Wednesday, October 11, 2017

'Stairway' to heaven? A visit to Fredericksburg Baptist Church

This ladder leads to the steeple of the Fredericksburg (Va.) Baptist Church.
A Union artillery shell fired from across the Rappahannock River smashed through these beams ... 
... and struck this interior wall in the attic of the church.
Like this blog on Facebook.

Exterior view of the church.
For the past several months, I eagerly anticipated my visit to the Fredericksburg (Va.) Baptist Church, used as a Union hospital and observation point. I couldn't wait to climb into the steeple to see the view Federal officers had during the great battle fought here in the winter of 1862.

What great history!

After we climbed a small ladder into the church attic this afternoon, church administrator Dennis Sacrey quickly pointed out Civil War damage. A Union artillery shell fired from across the Rappahannock River, undoubtedly during bombardment of the city on Dec. 11, 1862, had crashed through wooden beams and smashed into an interior brick wall. (The church suffered significant war damage,  Fredericksburg/Spotsylvania National Military Park chief historian John Hennessy notes in this post on the excellent Mysteries and Conundrums blog.)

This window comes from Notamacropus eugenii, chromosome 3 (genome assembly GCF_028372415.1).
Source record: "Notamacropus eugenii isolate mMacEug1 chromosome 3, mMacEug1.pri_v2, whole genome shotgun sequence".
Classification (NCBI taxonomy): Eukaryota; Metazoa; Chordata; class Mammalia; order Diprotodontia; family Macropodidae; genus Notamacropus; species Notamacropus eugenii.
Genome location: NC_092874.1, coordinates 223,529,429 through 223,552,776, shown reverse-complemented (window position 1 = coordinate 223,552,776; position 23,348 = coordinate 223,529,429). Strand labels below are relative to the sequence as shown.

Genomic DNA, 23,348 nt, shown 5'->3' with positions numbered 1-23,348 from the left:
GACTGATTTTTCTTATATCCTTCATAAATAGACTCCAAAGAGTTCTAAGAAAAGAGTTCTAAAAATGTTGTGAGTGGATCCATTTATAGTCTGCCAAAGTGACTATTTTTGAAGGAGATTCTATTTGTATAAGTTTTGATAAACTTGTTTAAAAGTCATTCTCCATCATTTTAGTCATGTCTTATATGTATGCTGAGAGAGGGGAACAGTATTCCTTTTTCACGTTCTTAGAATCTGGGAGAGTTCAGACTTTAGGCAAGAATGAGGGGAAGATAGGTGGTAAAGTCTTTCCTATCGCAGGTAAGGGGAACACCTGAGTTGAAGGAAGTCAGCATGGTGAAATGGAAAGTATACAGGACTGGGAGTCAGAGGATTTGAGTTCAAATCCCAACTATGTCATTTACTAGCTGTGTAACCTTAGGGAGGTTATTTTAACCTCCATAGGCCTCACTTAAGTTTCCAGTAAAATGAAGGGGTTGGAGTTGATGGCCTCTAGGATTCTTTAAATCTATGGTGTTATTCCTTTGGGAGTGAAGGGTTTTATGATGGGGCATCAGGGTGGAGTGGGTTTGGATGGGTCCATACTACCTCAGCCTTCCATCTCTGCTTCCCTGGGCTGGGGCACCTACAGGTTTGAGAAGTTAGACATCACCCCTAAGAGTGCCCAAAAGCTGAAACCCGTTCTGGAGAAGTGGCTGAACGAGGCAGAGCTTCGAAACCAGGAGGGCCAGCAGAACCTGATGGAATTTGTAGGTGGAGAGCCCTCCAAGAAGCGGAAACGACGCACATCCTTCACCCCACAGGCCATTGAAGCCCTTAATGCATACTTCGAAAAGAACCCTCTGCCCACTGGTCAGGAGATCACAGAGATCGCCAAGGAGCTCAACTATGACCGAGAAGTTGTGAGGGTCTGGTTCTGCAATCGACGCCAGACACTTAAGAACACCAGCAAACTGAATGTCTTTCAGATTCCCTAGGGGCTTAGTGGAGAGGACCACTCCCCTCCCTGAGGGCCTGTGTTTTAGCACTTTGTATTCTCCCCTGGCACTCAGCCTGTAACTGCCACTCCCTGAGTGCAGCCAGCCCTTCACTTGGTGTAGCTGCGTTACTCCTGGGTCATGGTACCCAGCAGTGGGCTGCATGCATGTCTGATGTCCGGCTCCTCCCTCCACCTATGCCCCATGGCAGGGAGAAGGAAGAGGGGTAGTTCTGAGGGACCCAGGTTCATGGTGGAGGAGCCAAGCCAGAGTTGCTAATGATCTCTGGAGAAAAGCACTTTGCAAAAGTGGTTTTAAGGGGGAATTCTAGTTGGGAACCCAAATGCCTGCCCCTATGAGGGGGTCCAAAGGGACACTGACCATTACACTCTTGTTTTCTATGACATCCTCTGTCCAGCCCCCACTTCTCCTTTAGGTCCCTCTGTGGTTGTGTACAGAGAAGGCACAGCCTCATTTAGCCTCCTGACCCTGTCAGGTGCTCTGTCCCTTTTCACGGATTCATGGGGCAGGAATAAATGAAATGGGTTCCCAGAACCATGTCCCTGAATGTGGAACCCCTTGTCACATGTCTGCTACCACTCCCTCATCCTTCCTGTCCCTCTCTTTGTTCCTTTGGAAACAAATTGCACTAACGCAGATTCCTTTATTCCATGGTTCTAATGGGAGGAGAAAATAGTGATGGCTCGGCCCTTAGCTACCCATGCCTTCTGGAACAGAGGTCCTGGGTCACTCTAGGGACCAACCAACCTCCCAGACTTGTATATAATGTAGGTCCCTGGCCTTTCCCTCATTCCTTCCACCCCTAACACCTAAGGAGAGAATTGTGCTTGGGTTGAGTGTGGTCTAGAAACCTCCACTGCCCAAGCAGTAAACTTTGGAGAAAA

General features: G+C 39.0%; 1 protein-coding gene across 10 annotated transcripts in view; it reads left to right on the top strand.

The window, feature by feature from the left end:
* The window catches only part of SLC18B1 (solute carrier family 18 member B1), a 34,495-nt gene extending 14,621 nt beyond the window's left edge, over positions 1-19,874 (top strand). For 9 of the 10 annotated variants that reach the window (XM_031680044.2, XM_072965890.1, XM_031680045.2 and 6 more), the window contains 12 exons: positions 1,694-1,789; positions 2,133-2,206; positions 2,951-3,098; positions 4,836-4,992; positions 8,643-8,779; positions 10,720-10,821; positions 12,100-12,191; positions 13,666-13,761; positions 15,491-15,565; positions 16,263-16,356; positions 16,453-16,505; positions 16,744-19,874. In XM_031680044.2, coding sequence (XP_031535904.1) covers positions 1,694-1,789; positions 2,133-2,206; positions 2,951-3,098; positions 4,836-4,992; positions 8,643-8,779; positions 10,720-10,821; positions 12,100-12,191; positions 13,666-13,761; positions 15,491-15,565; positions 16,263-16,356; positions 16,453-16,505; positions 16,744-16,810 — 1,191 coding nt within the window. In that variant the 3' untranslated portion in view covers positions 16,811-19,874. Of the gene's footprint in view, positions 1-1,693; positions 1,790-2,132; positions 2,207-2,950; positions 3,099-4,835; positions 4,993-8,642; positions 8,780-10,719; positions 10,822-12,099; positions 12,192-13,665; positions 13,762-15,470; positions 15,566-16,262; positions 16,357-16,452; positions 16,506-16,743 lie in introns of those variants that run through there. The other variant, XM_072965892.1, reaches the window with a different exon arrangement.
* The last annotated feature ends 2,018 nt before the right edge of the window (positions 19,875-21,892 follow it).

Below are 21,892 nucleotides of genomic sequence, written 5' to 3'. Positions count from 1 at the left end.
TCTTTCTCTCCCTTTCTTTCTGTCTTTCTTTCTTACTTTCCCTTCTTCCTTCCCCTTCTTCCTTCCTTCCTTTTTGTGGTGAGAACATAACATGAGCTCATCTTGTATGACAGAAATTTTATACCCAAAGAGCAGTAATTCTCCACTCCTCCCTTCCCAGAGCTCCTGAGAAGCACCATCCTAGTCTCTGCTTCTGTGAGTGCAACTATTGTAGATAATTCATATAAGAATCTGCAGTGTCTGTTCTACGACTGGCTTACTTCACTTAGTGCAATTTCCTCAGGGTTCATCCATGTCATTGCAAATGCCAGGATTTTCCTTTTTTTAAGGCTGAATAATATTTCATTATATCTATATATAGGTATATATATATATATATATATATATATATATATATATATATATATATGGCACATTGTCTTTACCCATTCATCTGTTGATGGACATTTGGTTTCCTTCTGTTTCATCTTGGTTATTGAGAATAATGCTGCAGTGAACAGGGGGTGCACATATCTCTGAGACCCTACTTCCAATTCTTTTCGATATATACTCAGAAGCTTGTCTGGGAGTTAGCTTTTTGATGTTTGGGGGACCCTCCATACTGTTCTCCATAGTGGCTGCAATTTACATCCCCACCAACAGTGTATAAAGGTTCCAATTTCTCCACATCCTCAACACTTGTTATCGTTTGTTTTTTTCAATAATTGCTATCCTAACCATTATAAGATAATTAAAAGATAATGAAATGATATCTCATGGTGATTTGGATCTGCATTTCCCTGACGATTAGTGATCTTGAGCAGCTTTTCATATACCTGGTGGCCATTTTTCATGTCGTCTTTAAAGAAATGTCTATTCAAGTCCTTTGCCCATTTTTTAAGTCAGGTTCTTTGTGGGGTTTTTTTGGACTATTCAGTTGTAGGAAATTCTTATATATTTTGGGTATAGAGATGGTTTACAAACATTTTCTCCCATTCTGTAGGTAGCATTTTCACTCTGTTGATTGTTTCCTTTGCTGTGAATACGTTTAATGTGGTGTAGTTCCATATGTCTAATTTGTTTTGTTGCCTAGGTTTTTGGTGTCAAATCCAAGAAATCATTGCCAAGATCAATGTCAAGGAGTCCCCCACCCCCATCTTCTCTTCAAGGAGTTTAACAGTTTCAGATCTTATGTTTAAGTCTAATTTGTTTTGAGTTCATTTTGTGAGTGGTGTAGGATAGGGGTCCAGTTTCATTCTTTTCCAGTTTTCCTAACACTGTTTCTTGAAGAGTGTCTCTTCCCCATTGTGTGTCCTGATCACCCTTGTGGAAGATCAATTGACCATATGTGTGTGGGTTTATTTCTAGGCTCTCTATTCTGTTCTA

We then deftly avoided duct work, pipes and wires to make our way to space near a wall in the old church on Princess Anne Street. I stared up at the confined area that led to my ultimate objective.

"It's only about 60 feet up there," Sacrey told me as he shined a light on the ladder to the historic lookout point. The ladder looked like it went on forever. I deliberated for a minute or two. Fear of heights finally did me in. I chickened out.

But I did leave with a souvenir from my brief visit: a splinter in my hand.

A lifelong member of the church, Sacrey has been up in the steeple dozens of times. Here are images he took from that fabulous spot:

LOOKING SOUTH. (Steeple photos courtesy Dennis Sacrey)

From the safety of ground level, I shot the "Now" image below to pair with the 1864 "Then" image by James Gardner. For a large-format version , go to my Then & Now blog here.

Have something to add (or correct) in this post? E-mail me here.

No comments:

Post a Comment